NASA’s Kepler mission announced in December the discovery of an eighth planet orbiting Kepler 90, a sun-like star located about 2,500 light years from Earth.
The discovery is noteworthy not only for the fact that Kepler 90 possesses as many planets as our own solar system, but also for how NASA made the discovery: using artificial intelligence.
Mining Data for Exoplanet Gems
“Training” special AI software, developed by Google, to recognize the elusive signals produced by extrasolar planets (exoplanets), NASA set the AI loose on data collected years ago by the Kepler mission.
The Kepler spacecraft, launched in 2009, searched for exoplanets using the Transit Method: looking for the slight dimming in a star’s light caused by an orbiting planet crossing in front of it (transiting). Kepler continually measured the brightness of 150,000 individual stars near the constellation Cygnus for three years, beaming the data back to Earth for analysis and storage.
Conventional analysis of Kepler’s observations ultimately revealed seven planets in the star system called Kepler 90. But the system’s eighth planet, named Kepler 90i, went undetected–until the AI took a crack at it.
Finding a Needle in a Haystack
Detecting the minuscule dimming in a star’s light caused by a small transiting exoplanet may be likened to searching for a needle in a haystack—a monumental task for a human, though not so difficult for a well-trained, artificially intelligent computer. Once the AI learns the shape and appearance of a needle, it’s just a matter of examining each straw of hay in the stack, one by one, until it finds any that look like a needle. A computer can do that kind of repetitive task without tiring, and do it very quickly.
Kepler 90i is a super-Earth-sized world, with about 1.32 times the diameter of Earth. Orbiting its sun-like star eight times closer than the Earth orbits the sun, Kepler 90i’s surface temperature is estimated to be 817 degrees Fahrenheit. At present, that’s about all we know about it—other than the fact that it orbits its star once in less than 15 days!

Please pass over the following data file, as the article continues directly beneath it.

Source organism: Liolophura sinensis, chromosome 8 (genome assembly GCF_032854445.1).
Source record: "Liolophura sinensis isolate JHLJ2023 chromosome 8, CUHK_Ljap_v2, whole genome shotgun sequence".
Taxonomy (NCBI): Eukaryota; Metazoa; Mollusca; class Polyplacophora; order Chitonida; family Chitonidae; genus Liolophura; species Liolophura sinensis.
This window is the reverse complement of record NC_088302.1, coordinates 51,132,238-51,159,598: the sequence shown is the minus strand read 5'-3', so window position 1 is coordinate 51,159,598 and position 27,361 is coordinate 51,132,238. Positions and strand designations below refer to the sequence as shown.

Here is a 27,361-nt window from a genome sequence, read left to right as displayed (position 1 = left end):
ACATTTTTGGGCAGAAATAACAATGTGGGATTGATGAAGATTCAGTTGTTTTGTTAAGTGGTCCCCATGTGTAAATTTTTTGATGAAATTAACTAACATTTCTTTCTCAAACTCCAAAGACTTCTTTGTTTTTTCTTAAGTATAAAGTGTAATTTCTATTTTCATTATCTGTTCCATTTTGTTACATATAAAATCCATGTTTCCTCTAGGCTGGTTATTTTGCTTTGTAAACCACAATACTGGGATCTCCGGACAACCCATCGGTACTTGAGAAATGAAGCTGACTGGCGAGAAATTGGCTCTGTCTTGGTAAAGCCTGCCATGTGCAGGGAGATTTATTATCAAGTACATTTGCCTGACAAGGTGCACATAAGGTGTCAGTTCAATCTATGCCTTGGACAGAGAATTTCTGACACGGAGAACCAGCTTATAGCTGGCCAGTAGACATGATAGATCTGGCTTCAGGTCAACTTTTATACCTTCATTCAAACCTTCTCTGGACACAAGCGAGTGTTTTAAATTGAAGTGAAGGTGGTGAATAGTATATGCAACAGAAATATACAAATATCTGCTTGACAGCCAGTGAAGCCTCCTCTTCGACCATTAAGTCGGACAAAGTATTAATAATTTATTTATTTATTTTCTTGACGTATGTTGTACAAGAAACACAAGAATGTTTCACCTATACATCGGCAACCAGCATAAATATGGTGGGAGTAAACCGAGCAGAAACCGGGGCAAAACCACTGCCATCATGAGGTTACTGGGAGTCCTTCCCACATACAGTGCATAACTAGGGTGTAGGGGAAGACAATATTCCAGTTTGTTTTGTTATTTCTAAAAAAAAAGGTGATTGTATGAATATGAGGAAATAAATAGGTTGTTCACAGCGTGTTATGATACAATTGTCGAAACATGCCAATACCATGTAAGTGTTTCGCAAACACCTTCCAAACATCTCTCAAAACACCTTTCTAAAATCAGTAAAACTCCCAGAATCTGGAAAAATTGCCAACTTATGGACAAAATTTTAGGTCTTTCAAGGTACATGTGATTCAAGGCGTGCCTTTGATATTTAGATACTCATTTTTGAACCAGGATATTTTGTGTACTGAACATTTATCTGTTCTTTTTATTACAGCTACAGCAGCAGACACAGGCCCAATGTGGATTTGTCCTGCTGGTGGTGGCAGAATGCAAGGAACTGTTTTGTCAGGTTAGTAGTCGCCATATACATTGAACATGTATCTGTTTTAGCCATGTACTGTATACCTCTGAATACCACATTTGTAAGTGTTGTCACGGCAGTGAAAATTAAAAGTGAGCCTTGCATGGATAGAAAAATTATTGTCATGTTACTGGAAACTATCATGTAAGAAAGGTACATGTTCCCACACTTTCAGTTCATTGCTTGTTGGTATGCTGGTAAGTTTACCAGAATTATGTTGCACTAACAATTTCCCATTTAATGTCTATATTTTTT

How Many Exoplanets Have We Found?
Despite the similarities between detecting exoplanets and finding haystack-embedded needles, conventional analysis has found—quite a lot of needles since the first exoplanet discovery in 1992.
As of December 21, 2017, astronomers have confirmed more than 3,500 exoplanets in 2,660 star systems, with an additional 4,500 candidates awaiting confirmation. Of the confirmed exoplanets, 2,431 of the discoveries are attributed to the Kepler spacecraft.
Of the exoplanets confirmed to exist, 882 are classed as Terrestrial, or approximately the same size as the Earth. And of these Earth-sized worlds, six are located within their stars’ “habitable zones,” which means they’re at the right distance for liquid water to possibly exist on their surfaces.
These known exoplanetary systems represent only a tiny fraction of the stars in the Milky Way galaxy. Extrapolating from the abundance of planets in this small sampling, astronomers estimate there may be billions of Earth-sized exoplanets within the habitable zones of their stars.
Take a breath and let that sink in….
The application of “teachable” AI software to dig through stacks of transit data opens even more possibilities for discovering elusive extrasolar worlds.
Though Kepler 90i was found by fine-sifting through old data, this only means that there may be more—perhaps many more—exoplanets laying hidden on hard drives, waiting to be found.
And now NASA has the AI tool to do the sifting.